The constant struggle of lifting one's head out of day-to-day work to assess the bigger picture is a common challenge for many strategy and operations leaders.
Thanks to rapid advancements in technologies that we are experiencing across all industries today, everyone is trying to move fast in order to stay relevant. While being agile is important to compete in today’s world, one could argue that moving too fast can actually be detrimental to organizational growth.
Josh Streets is no stranger to this challenge. As the Founder and CEO of Scoreboard Group Consulting, Josh advises strategy and operations leaders of large, complex contact centers on strategic execution while leveraging the latest technologies.
On this episode of Aspiring Ops, Josh shares his learnings and observations in strategic consulting, the approach he takes with clients, and why organizations can move faster by slowing down.
With so many teams working in silos today, and with all of the new technologies like AI, everyone eventually starts to go down their own path. Because of this, when it’s finally time to talk strategy, regaining alignment can be extremely challenging.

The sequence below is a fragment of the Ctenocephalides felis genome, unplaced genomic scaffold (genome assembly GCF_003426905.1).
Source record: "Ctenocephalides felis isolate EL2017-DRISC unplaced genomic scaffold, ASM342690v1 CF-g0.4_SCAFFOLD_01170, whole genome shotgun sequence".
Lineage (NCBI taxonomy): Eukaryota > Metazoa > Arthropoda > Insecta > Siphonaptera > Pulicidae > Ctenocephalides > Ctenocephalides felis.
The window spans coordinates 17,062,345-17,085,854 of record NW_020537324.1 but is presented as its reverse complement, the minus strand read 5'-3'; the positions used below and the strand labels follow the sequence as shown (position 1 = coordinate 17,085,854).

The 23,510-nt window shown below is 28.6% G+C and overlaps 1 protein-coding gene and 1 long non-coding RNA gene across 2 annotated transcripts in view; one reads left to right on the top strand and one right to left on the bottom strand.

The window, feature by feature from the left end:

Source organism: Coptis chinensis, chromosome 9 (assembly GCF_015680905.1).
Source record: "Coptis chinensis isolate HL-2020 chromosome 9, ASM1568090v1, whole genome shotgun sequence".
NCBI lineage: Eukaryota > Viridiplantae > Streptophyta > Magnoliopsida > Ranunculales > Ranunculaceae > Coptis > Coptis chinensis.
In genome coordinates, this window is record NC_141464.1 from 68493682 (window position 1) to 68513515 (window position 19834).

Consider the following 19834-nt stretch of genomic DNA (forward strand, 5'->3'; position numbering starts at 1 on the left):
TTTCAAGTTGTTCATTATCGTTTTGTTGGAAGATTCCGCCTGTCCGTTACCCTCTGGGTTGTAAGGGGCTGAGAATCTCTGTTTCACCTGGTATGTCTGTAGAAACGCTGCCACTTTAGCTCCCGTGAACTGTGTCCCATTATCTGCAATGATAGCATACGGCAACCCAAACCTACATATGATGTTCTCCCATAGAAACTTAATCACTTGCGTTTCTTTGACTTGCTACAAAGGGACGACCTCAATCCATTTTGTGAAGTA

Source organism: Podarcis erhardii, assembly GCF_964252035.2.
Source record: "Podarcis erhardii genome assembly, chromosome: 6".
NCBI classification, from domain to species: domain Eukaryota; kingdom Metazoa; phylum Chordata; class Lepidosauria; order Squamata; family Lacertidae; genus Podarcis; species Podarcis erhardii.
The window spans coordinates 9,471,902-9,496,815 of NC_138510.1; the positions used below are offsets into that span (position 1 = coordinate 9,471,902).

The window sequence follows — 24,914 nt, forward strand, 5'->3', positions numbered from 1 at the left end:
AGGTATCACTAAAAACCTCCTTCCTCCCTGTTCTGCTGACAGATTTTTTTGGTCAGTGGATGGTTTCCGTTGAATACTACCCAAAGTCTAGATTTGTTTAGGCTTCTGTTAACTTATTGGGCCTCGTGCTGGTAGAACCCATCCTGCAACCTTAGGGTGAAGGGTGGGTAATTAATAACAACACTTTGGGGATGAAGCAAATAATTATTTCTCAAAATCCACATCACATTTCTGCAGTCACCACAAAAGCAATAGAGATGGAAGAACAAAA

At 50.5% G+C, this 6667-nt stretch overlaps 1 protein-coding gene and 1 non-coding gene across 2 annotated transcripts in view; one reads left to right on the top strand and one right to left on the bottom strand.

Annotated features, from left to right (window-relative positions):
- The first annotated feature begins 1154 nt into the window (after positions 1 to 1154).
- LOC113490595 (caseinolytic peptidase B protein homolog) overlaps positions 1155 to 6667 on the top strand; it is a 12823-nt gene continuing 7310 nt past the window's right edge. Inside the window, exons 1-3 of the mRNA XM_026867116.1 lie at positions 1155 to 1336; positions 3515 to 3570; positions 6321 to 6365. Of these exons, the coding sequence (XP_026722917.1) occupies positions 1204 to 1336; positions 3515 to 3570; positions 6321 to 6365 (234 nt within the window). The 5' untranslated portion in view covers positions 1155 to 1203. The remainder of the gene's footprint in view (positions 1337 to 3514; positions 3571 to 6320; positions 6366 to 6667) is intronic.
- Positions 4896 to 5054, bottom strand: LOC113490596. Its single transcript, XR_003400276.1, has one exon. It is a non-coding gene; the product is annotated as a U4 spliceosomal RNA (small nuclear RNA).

For Josh, it all starts with building the foundation by gaining the trust of his clients and understanding the heartbeat of the organization. While it’s great to do exercises like SWOT analysis, Josh challenges his clients to really think about the long term. His mantra “never trust the strategy; always trust the person leading it” speaks to that.
“So many times I’ll listen to the strategy and it’s not actually the strategy. It’s a goal or tactic. And everyones trying to move so fast… that they’re applying very simple ‘band-aid’ solutions that aren’t actually even strategies,” says Josh. “Plan your work, then work your plan.”
And it’s so true. So many times organizations don’t even realize they’re not building a long-term strategy and instead just blocking and tackling things that have to get done.
It’s critical for strategy and operations leaders to be willing to step back and reevaluate the entirety of the process. If an organization doesn’t understand how each department is connected, they’re set to fall into the same behaviors for better or worse. There will always be fires to put out, yet they’re likely to come back a few months later without taking a step back to understand what’s causing them in the first place.
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